White got the Astros to 6-3 when he hit his first homer this season in the fifth.

Emilio Pagan allowed one hit in two scoreless innings after Bassitt's exit.

Marcus Semien doubled with one out in the sixth and scored on a two-out triple by Davis to push the lead to 7-3. Oakland made it 8-3 on an RBI single by Josh Phegleyin the ninth.

TRAINER'S ROOM:
Astros: INF Marwin Gonzalez sat out after taking a cleat to the left wrist Tuesday night. He is day-to-day. ... SS Carlos Correa (back stiffness) ramped up his activity and said he's feeling good and believes he is inching closer to a return.

Athletics: Piscotty exited in the middle of the fifth inning after being hit by a pitch on the left wrist in the top of the inning. The team said his wrist was bruised.

UP NEXT:
Oakland RHP Trevor Cahill (1-2, 2.77 ERA) will come off the disabled list to start against Charlie Morton (11-2, 2.83) in the series finale Thursday. Cahill has struggled on the road this season, going 0-2 with a 5.66 ERA. Morton has won four of his last five starts.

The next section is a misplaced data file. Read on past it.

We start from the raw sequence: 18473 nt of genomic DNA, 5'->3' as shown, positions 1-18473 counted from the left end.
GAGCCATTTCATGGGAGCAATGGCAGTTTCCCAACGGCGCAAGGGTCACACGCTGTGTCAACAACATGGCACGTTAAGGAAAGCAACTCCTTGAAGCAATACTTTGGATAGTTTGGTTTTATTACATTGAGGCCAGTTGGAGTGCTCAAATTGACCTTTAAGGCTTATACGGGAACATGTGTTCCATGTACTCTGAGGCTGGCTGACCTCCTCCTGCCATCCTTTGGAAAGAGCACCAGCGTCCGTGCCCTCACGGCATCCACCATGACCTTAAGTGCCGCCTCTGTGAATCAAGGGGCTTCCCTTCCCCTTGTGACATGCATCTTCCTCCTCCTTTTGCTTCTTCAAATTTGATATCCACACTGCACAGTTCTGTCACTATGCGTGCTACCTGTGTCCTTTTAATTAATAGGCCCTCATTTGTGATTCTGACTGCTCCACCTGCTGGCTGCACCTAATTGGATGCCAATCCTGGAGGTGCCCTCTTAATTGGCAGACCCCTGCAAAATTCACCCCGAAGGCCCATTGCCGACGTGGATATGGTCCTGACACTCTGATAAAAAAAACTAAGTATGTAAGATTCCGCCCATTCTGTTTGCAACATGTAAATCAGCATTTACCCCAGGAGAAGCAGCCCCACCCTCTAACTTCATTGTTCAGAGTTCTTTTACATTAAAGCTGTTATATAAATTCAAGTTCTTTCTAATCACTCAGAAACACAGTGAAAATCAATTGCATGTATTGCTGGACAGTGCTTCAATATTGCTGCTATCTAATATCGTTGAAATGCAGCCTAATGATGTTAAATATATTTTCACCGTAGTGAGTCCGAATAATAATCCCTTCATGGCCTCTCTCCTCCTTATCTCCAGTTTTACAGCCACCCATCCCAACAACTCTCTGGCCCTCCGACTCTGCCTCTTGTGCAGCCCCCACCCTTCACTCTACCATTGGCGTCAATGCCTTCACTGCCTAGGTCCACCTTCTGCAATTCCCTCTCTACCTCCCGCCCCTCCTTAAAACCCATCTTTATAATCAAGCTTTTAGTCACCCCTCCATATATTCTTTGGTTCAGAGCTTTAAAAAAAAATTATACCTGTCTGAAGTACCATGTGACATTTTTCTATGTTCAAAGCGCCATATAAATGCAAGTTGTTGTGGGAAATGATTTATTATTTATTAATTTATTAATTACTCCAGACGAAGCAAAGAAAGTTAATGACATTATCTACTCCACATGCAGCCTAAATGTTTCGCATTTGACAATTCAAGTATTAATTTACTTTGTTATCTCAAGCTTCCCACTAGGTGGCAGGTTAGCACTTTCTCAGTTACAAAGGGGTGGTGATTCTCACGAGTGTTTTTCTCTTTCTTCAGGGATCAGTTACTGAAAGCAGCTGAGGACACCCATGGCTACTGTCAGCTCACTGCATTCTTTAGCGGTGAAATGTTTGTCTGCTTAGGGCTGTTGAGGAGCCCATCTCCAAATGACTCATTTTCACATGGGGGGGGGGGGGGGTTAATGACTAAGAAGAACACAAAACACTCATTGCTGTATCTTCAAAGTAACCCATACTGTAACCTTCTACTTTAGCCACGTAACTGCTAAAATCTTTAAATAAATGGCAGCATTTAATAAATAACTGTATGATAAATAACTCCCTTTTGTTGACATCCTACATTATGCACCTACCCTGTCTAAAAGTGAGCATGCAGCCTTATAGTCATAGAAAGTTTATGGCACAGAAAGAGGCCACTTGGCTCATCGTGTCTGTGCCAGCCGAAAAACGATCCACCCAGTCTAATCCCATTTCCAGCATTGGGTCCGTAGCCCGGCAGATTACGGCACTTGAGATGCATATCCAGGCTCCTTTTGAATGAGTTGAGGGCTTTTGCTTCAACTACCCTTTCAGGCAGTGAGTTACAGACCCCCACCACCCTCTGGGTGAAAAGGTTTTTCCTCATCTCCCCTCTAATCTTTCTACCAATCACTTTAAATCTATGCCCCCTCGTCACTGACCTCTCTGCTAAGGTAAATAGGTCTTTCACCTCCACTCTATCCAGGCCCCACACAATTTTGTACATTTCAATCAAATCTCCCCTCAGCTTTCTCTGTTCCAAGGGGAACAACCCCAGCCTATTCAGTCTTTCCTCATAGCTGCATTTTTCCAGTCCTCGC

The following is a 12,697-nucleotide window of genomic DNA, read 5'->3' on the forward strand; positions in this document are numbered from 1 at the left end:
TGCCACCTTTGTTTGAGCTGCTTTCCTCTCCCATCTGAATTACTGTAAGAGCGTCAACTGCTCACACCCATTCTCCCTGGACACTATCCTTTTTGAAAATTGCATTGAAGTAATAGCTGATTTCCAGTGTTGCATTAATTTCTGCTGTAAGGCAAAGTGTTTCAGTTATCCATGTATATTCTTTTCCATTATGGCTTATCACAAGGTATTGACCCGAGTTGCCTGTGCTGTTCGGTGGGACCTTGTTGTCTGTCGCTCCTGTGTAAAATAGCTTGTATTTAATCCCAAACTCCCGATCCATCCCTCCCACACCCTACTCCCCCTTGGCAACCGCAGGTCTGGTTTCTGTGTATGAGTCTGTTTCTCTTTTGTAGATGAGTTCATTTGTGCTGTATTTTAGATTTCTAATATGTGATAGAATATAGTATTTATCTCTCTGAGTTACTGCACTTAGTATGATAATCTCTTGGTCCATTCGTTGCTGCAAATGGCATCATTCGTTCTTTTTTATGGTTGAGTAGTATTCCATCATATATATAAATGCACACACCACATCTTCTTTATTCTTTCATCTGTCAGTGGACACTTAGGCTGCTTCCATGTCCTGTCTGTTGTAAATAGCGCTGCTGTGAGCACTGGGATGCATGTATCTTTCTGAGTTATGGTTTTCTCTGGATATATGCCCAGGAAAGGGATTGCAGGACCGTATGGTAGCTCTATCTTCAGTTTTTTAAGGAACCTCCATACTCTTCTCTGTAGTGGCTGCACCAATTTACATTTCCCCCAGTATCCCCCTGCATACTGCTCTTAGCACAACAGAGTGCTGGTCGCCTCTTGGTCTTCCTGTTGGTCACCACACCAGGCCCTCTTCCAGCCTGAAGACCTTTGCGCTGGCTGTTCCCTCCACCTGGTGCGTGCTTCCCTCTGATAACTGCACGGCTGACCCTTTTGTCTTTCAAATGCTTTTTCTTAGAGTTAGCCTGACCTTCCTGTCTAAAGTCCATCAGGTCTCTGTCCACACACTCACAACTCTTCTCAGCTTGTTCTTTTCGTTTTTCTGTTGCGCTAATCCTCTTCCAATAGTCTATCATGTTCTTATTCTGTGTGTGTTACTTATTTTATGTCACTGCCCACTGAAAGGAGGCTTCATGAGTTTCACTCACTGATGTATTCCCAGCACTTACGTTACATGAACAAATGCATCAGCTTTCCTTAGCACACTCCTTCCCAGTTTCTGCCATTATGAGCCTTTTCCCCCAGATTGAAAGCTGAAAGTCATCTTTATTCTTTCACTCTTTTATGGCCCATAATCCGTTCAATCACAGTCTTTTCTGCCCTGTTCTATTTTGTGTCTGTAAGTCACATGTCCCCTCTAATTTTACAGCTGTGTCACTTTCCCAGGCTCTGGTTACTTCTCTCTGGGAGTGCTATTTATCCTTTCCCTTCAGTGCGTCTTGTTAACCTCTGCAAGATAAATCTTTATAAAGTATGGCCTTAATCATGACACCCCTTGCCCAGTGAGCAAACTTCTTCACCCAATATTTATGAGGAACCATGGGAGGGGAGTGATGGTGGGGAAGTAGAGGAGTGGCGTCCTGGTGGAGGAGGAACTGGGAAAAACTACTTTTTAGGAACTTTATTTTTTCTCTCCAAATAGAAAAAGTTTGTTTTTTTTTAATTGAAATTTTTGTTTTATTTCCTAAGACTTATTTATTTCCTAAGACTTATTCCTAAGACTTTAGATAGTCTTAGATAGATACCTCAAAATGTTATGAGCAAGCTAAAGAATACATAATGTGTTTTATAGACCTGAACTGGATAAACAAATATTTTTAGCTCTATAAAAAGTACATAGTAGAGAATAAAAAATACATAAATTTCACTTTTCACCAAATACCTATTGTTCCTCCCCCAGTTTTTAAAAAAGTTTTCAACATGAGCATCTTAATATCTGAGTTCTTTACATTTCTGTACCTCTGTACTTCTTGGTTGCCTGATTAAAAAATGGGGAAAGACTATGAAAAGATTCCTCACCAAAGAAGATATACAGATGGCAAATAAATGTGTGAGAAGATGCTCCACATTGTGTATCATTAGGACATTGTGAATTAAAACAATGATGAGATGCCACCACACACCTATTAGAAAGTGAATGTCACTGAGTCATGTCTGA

Evaluating the A's arbitration decisions: Cory Gearrin

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Evaluating the A's arbitration decisions: Cory Gearrin

(Over the next week, we will be examining each of the A's arbitration-eligible players to determine whether they will return in 2019.)

The A's acquired RHP Cory Gearrin from Texas in August for minor league pitchers Abdiel Mendoza and Teodoro Ortega. Gearrin pitched just six innings for Oakland, allowing four earned runs on 10 hits, with two strikeouts and two walks.

For the season, the 32-year-old went 2-1 with a 3.77 ERA and 1.34 WHIP between San Francisco, Texas, and Oakland. He has a career ERA of 3.54 over seven major league seasons.